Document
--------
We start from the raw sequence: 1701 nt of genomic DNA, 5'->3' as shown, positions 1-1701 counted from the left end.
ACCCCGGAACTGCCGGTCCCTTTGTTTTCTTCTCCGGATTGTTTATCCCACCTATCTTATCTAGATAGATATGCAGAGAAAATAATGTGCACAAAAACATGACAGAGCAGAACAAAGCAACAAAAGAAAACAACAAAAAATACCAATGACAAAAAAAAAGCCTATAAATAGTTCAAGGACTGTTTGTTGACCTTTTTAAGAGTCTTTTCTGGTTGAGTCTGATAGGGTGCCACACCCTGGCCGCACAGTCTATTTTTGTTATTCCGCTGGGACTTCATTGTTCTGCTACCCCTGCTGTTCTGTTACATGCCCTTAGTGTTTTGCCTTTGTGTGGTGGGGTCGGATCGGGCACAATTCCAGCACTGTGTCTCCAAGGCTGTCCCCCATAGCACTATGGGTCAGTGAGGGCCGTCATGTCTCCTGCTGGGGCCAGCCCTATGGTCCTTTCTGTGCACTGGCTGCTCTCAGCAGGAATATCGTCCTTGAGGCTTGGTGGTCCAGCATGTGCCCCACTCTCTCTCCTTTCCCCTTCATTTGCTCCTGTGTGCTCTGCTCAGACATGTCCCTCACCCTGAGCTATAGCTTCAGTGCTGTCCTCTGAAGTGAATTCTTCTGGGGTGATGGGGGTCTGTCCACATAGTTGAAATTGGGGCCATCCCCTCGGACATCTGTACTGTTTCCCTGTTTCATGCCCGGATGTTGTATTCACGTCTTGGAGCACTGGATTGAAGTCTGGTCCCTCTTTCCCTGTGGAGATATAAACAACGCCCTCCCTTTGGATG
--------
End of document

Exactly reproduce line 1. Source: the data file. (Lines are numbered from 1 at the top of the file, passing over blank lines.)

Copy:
We start from the raw sequence: 1701 nt of genomic DNA, 5'->3' as shown, positions 1-1701 counted from the left end.